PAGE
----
Actuarial Profession: Need Help!


by JasonJo
Tags: actuarial, profession
JasonJo
JasonJo is offline
#1
Jun2-05, 02:33 PM
JasonJo's Avatar
P: 431
Hey guys. I am a freshman in college, (currently taking summer courses) and entering my sophomore year I will be taking discrete mathematics, calculus 4: differential equations, a probability and stat class, a more specialized statistics class and a game theory course for my sophomore year.

as of now i am an applied mathematics and economics double major. i hear this is a great choice for those who wish to delve into the actuarial profession. for spring 2006, i will be taking a course for the first actuarial exam, and hopefully pass the exam over the summer, before starting my junior year.

anyway, i have some questions about the actual profession
1) should i take any operations research classes if i want to be an actuary? and which ones? stochastic or deterministic or both?
2) how much programming is actually involved with being an actuary? is it more based towards being able to use certain programs rather than actually being able to program in C++ or any other higher level language? Right now for the summer I am taking a introduction to computer science course that will teach me introductory Java programming. i know i might need something a little higher, but how much?
3) my school offers a combined dual degree BS/MS in applied math. And I can get the degree in either Stats, Operations Research or Computational Applied Mathematics.

Is a masters even required to be an actuary? I hear after I pass the first exam, companies will hire me and pay me to learn to pass the next exams. would i be wasting my time going for a masters? Because If i necesarrily dont need a masters, and if its going to cost me tens of thousands of dollars in debt, i certainly wont do it.

any other help or info about the actuarial profession is greatly appreciated
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semidevil
semidevil is offline
#2
Jun4-05, 11:41 PM
P: 137
Quote Quote by JasonJo
Hey guys. I am a freshman in college, (currently taking summer courses) and entering my sophomore year I will be taking discrete mathematics, calculus 4: differential equations, a probability and stat class, a more specialized statistics class and a game theory course for my sophomore year.

as of now i am an applied mathematics and economics double major. i hear this is a great choice for those who wish to delve into the actuarial profession. for spring 2006, i will be taking a course for the first actuarial exam, and hopefully pass the exam over the summer, before starting my junior year.

anyway, i have some questions about the actual profession
1) should i take any operations research classes if i want to be an actuary? and which ones? stochastic or deterministic or both?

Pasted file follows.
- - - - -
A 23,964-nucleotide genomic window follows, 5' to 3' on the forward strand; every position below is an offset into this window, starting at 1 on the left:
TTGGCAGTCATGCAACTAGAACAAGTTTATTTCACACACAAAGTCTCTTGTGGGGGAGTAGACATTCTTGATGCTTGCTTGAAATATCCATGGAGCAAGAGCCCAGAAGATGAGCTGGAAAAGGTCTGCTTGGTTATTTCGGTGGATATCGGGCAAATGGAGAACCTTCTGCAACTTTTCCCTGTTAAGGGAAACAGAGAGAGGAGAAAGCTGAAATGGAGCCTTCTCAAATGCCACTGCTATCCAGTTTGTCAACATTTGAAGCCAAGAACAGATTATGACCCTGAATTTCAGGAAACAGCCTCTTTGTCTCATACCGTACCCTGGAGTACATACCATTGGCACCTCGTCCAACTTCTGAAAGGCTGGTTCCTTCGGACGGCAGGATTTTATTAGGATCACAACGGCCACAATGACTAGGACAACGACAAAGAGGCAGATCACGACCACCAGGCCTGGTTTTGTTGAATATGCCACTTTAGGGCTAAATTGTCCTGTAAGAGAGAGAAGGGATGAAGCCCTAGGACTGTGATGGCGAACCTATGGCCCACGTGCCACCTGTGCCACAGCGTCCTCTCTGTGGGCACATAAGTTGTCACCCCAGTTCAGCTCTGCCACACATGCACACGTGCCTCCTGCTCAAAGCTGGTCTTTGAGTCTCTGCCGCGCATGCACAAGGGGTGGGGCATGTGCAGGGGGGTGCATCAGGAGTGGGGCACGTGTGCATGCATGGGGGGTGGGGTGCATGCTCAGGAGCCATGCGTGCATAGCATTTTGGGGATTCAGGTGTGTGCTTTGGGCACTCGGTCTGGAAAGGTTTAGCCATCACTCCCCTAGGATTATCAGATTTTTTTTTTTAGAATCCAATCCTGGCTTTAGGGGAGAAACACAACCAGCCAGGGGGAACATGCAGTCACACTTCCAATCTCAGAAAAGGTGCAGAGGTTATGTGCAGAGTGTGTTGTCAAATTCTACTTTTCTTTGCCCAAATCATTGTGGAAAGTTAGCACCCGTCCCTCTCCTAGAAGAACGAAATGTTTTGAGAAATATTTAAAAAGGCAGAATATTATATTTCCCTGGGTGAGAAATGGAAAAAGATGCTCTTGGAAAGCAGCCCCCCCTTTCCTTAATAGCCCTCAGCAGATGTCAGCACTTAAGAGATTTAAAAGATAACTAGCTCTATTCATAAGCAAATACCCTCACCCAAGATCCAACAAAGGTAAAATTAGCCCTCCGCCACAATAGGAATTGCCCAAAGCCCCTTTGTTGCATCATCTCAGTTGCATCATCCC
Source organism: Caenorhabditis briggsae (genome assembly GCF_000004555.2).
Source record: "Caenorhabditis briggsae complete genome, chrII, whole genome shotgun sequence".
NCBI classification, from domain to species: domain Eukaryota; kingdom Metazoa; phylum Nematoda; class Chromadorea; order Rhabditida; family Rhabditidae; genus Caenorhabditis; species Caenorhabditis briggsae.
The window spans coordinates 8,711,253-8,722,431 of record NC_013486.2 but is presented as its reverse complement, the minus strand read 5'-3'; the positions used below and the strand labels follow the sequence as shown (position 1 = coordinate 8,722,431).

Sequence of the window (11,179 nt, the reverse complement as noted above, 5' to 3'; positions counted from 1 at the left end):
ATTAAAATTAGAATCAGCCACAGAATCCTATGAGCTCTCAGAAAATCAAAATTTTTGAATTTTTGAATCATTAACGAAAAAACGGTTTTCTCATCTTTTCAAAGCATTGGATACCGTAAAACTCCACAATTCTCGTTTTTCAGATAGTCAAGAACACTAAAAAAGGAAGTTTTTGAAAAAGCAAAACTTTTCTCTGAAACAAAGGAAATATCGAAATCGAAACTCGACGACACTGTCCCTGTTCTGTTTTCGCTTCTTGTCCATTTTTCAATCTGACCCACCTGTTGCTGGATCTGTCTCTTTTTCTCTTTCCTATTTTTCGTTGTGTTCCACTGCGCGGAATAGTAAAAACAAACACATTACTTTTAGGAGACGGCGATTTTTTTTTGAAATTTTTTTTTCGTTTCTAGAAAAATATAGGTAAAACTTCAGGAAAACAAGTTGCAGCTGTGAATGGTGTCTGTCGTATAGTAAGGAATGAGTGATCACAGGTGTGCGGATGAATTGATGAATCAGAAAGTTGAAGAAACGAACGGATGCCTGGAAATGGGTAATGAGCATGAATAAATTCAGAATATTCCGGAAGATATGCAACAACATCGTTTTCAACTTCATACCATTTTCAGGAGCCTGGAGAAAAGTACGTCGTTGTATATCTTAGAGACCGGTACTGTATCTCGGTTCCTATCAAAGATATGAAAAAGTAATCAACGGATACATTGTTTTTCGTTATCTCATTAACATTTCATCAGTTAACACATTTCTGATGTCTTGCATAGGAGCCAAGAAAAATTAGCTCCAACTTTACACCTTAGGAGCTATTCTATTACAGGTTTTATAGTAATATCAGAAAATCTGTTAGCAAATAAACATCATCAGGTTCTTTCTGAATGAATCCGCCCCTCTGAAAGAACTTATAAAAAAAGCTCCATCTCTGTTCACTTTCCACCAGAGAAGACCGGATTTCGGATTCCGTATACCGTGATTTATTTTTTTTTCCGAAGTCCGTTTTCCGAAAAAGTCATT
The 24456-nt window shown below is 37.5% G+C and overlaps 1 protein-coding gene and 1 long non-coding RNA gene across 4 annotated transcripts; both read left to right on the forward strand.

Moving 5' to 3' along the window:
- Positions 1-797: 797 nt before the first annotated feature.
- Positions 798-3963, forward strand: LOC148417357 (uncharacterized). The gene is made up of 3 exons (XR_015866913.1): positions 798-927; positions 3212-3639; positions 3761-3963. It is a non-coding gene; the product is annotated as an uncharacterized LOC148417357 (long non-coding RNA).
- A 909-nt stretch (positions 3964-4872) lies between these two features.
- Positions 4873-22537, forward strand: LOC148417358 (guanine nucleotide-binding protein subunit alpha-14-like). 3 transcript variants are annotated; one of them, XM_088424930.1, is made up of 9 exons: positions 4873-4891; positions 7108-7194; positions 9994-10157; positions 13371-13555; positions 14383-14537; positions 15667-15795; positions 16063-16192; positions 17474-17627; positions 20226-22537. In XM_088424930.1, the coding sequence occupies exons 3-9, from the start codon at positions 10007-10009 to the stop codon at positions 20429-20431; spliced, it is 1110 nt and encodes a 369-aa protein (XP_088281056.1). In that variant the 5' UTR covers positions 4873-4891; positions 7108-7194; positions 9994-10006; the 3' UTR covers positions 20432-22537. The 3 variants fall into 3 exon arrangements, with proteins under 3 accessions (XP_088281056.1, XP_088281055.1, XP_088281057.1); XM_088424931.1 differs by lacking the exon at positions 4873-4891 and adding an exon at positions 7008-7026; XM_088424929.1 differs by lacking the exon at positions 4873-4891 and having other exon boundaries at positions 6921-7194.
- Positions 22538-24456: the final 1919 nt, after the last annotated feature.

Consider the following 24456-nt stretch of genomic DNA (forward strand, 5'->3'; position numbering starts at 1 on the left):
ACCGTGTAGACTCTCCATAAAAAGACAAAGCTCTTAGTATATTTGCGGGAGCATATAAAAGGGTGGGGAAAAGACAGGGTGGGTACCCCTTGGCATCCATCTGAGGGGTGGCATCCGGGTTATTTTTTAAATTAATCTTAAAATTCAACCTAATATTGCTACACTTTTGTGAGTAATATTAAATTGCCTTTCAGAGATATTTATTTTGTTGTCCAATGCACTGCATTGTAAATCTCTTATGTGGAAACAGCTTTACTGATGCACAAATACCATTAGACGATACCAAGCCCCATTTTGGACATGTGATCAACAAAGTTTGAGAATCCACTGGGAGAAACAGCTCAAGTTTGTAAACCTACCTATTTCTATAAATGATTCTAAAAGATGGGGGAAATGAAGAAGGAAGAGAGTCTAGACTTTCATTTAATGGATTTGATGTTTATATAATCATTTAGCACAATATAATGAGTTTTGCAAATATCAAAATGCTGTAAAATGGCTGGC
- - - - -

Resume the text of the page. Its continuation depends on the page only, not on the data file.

2) how much programming is actually involved with being an actuary? is it more based towards being able to use certain programs rather than actually being able to program in C++ or any other higher level language? Right now for the summer I am taking a introduction to computer science course that will teach me introductory Java programming. i know i might need something a little higher, but how much?
3) my school offers a combined dual degree BS/MS in applied math. And I can get the degree in either Stats, Operations Research or Computational Applied Mathematics.

Is a masters even required to be an actuary? I hear after I pass the first exam, companies will hire me and pay me to learn to pass the next exams. would i be wasting my time going for a masters? Because If i necesarrily dont need a masters, and if its going to cost me tens of thousands of dollars in debt, i certainly wont do it.

any other help or info about the actuarial profession is greatly appreciated

I'm not an actuary or purusing one, but here is what I know....
-I heard operation research is fairly important, especially stochastic processes. One of the exams will cover it.
-I think you need to only know the basics, but be familiar w/ statistical programs, and excel and stuff like that
-to be an actuary, getting these exams is the best. you can have just a BS and get a job, as long as you have some exams passed. depending on how competitive your area is, getting a higher degree will only get you in the door if needed.
LittleWolf
LittleWolf is offline
#3
Jun8-05, 03:14 AM
P: 38
You need to request a copy of the syllabus from what ever actuarial society offers exams in your country. The syllabus will describe the requirements. Use the syllabus to guide you in your course work. In the USA, you can buy all study materials and books. Call the actuarial society to find out who sells the study stuff. What ever you do in school or out of school, take exams. There are actuaries out there who only have a high school education. Just keep in mind that the exams are to weed you out. Even if you pass all exams(can take 7 years), being an actuary is being a business person. There are other routes like a risk management certification ( a quant ) if you want a career. You will need to be a cross between a sales person, a tax attorney, a mathematician and a magician. Ask yourself if you have these skills. GOOD LUCK!

LittleWolf
LittleWolf is offline
#4
Jun8-05, 03:21 AM
P: 38

Actuarial Profession: Need Help!


One last thing, the more exams you pass the more you are worth. Companies don't necessarily want you to be worth more. Companies want people who can do the work.


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